"We will continue to work on interoperability over the next few months," said Cormier.
Users of the standard Linux Enterprise 5.0 operating system will be limited to running four virtualized guests under the purchase subscription terms. Users of the Advanced Platform version, however, will be able to run an unlimited number of virtual guests.
With Advanced Platform, customers are able to greatly reduce the cost and complexity of purchasing, integrating and managing separate virtualization, storage management and high availability software. The Advanced Platform allows customers to shift their investment away from costly infrastructure and back into their business, according to Red Hat officials.
"Virtualization solves so many problems that our goal was to make it ubiquitous and simple," said Cormier.
Red Hat also announced Wednesday a major change in how it will provide customer support. Available later this year, the Red Hat Exchange program will put all vendors together in one place so Red Hat customers can get products, support and information more easily.
"This will extend our traditional partner model. It will bring all our partners together. This list already includes a wide range of commercial industrial leaders," Mike Evans, vice president of partner development, told LinuxInsider.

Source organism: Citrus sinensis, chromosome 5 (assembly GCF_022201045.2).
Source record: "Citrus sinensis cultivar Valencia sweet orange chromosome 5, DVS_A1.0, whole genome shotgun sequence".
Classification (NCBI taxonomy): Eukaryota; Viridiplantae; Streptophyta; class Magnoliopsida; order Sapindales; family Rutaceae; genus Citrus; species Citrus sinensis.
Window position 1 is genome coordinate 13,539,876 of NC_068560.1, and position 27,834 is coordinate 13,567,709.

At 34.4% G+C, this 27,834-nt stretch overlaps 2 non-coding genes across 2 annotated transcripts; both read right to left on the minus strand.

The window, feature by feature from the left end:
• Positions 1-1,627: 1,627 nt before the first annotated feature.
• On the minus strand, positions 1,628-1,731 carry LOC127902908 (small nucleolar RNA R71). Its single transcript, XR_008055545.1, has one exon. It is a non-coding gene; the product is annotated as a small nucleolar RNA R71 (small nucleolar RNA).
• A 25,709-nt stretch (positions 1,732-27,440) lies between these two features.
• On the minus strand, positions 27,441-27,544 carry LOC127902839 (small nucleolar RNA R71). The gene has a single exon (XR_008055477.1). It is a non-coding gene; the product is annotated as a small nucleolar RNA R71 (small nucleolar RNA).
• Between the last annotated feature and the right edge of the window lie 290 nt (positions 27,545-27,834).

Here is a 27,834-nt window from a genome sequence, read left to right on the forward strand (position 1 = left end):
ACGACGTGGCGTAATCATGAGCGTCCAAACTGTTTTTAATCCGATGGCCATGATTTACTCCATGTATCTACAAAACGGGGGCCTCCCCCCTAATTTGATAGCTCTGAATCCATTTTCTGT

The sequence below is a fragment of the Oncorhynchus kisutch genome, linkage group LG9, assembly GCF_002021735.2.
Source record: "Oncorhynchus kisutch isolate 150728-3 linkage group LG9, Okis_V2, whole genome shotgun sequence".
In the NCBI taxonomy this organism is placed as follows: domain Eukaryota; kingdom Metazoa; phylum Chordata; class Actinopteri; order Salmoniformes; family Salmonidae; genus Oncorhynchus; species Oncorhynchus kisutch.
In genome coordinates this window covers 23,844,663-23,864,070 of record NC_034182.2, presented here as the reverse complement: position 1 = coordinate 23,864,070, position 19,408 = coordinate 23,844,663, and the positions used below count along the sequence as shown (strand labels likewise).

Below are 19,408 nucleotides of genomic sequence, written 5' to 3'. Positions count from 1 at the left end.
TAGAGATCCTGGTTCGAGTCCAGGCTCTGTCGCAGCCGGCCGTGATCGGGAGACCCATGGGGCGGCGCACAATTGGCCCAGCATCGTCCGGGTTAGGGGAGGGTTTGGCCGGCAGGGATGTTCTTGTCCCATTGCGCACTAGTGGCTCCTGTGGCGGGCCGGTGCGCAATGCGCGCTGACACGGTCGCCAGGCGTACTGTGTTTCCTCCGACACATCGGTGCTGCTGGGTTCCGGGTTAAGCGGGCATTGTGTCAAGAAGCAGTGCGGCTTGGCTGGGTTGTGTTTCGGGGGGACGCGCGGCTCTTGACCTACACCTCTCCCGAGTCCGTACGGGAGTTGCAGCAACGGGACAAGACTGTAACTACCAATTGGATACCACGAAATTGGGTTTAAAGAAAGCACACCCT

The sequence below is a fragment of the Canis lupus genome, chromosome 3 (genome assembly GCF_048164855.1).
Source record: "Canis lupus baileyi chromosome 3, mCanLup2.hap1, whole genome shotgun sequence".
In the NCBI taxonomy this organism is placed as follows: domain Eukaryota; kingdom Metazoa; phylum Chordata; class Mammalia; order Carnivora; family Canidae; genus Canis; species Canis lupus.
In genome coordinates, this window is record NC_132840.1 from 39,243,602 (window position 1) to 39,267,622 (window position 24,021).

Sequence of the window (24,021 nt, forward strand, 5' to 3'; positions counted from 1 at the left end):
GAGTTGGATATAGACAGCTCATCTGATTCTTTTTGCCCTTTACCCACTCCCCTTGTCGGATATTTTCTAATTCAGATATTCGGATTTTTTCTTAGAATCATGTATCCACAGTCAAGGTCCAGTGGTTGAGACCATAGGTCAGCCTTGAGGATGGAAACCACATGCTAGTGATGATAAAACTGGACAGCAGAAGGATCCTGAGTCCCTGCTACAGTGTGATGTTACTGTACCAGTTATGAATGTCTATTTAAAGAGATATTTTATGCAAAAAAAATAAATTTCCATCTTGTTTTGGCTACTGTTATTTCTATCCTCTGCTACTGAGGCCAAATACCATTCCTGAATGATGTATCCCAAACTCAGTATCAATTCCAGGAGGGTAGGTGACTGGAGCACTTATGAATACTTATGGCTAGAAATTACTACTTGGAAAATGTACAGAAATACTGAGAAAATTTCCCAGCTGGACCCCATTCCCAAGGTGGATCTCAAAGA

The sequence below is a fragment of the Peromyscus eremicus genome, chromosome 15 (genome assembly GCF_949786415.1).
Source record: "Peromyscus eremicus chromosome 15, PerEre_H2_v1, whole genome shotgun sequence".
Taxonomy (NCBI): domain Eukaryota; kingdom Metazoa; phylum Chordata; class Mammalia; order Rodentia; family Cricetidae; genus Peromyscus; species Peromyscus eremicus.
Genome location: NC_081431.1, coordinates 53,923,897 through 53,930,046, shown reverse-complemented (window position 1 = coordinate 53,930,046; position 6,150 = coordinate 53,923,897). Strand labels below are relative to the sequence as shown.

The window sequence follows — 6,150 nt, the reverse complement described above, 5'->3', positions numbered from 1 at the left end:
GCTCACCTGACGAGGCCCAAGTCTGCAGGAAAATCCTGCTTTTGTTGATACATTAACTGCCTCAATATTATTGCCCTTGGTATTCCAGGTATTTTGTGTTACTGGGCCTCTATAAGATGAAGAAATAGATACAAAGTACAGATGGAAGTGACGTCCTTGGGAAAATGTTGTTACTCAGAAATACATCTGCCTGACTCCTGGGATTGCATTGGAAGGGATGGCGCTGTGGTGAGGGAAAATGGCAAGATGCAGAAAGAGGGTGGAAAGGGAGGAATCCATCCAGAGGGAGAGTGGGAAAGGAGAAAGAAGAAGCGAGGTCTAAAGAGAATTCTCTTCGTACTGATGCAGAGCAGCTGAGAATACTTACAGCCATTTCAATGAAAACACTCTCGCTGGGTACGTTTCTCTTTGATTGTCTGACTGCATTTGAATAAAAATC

Red Hat is changing its support model in response to what Evans called a global explosion of Linux adoption that is producing a reduced operating cost and better performance.
"Open source is driving commerce and fueling more companies to change. There are 3,000 applications and 2,000 hardware systems built into Red Hat Enterprise 5.0," Evans said.
However, the change to Red Hat Exchange support will not affect customers' options, said Cormier. It remains a matter of choice if customers stay with their existing product provider or go with Red Hat Exchange.
The release of Red Hat Linux 5.0 is also the launching pad for changing the company's support services model, explained Ian Gray, vice president of global support services for Red Hat.
"We are redefining the customer experience. Our aim is to use the same subscription open source principals to expand our service model," he said.
As an example, he compared the previous nine-page service agreement to the new one-page document. The new guarantee includes support for installation, usage, configuration, diagnosis and bug fixes.
"We are trying to return some humanity to the support. We are making service simple. It should work and be humane," he said.
- Red Hat Enterprise Linux Advanced Platform with unlimited sockets with 12x5 phone support costs US$1,499 for a one-year subscription.
- Red Hat Enterprise Linux Advanced Platform Premium one-year subscription with 24x7 phone support costs $2,499.
- Red Hat Enterprise Linux with up to two sockets costs $349 for a basic 30-day subscription.
- Red Hat Enterprise Linux with a standard one-year subscription with 12x5 phone support costs $799.
- Red Hat Enterprise Linux with 24x7 phone support for a premium one-year subscription costs $1,299.